I oppose the use of leghold traps. On Jan. 19, the Blaine County commissioners held a hearing on wolf trapping. They provided Idaho Fish and Game input on the 2021-22 trapping/hunting season from Aug. 1 to June 30 in Units 48 and 49. Public comments flooded their offices and Greg Cameron, Magic Valley Fish and Game commissioner, recommended maintaining the ban on wolf trapping in Blaine County. A proposal to allow trapping in those units, initially withdrawn, was reversed after a commissioners luncheon.

Slam your hand in a car door is probably the easiest explanation of what it must feel like to be caught in a leghold trap. The “fur trade” will have us believe more humane traps exist, such as the padded “soft-catch” trap with a thin narrow strip of rubber on the inside of the steel jaws. These leghold traps clamp onto an animal’s leg with intense power, preventing the animal from slipping out. Despite small cosmetic changes, all leghold traps are designed with one intent—to restrain a desperate, terrified and struggling wild or domestic animal that is trying to escape. As animals try to escape, they further injure themselves in their useless effort to break free of the steel jaws. Traps are commonly not checked frequently enough, causing additional harm and suffering.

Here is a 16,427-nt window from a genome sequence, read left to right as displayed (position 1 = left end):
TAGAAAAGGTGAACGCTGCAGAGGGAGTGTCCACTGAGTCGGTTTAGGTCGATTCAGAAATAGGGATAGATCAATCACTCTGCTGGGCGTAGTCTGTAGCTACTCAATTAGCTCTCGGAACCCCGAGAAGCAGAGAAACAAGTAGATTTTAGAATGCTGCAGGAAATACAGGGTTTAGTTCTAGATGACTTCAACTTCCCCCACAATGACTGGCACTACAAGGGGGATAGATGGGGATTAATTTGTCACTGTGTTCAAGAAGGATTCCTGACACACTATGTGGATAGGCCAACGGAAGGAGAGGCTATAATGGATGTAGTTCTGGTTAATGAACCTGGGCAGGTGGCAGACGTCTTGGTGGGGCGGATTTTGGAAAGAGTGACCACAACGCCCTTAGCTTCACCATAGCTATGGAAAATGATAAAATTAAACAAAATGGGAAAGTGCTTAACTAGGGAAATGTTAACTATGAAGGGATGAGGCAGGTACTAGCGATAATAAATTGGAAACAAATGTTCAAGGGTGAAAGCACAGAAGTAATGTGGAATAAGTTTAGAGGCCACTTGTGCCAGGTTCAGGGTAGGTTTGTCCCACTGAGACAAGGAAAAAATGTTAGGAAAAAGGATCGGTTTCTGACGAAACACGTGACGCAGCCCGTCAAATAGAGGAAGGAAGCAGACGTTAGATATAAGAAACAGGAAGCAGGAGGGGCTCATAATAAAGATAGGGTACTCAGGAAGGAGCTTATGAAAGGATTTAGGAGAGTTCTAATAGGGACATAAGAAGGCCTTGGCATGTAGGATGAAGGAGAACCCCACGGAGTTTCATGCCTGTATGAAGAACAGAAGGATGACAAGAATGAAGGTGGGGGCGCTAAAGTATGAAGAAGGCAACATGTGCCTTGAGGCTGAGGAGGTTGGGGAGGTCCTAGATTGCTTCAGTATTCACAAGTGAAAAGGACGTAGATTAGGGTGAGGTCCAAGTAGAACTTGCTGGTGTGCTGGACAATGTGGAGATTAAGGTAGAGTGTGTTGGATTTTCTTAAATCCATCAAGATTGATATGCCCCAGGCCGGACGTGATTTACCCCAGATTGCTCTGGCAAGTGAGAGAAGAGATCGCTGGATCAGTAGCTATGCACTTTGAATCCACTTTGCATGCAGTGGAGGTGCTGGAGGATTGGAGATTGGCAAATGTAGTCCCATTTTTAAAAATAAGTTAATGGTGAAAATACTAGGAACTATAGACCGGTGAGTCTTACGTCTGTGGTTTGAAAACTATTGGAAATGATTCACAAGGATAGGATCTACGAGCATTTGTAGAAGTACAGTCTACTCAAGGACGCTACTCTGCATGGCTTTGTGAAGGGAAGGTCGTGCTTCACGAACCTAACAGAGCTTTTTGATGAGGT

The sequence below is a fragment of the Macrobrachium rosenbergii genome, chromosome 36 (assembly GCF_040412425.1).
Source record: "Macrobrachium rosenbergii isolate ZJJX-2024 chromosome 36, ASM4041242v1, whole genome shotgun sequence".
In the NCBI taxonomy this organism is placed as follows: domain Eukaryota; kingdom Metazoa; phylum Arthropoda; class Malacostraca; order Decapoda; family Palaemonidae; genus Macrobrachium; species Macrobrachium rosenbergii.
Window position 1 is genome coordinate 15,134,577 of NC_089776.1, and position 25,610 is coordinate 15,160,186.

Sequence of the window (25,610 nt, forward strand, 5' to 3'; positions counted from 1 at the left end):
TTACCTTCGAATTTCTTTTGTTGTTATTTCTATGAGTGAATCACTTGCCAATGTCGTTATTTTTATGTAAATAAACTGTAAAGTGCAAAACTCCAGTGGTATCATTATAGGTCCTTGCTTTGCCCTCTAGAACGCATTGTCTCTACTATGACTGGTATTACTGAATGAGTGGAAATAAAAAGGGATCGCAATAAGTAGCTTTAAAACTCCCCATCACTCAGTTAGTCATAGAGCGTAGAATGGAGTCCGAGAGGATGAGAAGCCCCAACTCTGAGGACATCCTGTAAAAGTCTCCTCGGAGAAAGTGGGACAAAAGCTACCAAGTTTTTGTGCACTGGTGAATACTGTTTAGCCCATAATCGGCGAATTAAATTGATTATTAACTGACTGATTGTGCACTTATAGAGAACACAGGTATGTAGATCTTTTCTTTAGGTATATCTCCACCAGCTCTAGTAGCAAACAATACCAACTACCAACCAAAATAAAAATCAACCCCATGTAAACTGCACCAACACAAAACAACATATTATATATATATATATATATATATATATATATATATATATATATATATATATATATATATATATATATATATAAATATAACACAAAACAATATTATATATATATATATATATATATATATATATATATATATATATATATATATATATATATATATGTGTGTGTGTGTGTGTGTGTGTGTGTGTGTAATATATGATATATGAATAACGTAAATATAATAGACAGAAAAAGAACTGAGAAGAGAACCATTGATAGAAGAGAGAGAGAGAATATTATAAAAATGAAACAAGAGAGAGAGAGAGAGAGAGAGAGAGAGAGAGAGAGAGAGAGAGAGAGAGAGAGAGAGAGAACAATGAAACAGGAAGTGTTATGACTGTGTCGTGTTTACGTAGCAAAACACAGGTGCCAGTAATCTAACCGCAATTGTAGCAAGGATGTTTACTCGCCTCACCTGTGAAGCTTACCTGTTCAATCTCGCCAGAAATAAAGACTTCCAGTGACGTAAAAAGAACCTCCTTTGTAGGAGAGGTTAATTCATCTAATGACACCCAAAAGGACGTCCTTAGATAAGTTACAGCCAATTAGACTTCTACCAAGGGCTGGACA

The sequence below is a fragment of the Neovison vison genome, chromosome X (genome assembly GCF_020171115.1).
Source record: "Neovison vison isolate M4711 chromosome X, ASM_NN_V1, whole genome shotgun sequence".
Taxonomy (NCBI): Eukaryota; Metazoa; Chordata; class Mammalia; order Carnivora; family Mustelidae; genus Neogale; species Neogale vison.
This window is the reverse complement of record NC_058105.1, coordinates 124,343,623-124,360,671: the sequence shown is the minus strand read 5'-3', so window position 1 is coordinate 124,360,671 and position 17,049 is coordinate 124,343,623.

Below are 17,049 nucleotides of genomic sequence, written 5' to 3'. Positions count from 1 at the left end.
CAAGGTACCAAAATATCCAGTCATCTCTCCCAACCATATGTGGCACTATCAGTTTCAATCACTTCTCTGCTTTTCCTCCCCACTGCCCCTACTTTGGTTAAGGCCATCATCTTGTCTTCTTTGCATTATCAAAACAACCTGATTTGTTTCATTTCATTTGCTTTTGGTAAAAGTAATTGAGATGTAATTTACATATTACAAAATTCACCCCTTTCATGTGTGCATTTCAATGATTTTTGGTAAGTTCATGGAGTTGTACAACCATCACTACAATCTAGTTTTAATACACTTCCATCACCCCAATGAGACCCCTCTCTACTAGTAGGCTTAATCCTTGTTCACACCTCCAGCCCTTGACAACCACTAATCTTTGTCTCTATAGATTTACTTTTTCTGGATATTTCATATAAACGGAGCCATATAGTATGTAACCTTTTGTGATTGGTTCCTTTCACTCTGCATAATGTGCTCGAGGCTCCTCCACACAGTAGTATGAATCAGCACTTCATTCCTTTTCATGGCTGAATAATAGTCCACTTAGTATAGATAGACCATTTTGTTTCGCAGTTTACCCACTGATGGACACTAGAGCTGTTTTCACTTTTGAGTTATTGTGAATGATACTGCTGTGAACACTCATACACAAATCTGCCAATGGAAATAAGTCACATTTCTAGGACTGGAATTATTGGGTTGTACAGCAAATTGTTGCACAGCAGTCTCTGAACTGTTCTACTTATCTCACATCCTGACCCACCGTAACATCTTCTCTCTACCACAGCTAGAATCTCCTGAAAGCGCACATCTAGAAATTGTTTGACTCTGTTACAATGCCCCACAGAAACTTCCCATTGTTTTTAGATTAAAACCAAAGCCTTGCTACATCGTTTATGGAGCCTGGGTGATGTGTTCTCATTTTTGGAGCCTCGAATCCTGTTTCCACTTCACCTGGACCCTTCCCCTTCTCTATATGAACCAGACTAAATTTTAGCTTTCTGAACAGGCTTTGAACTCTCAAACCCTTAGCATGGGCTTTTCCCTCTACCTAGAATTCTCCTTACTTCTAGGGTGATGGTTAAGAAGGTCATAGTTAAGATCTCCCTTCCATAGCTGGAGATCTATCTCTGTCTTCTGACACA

Not only does this painful method ultimately kill “targeted” animals (wolves, bobcats, lynx, fox) after great suffering, but other animals, including pets, birds, even threatened and endangered species, are routinely caught and often killed in these traps.

Trapping is particularly troublesome in our active community with the high rate of season-long trail use. We need only look at the recent story describing state Sen. Michelle Stennett’s horrible experience when her beloved dog got his foot caught in a trap unmarked and placed just barely off a road they were walking on, screaming and crying for help. These traps are dangerous and torturous to unsuspecting wild and domestic animals and do not belong in our natural landscape.

Join me in speaking out, let Idaho Fish and Game and Commissioners know at idfg.idaho.gov/big-game. Comments are being accepted Feb. 8-28.

Kaz Thea, Hailey

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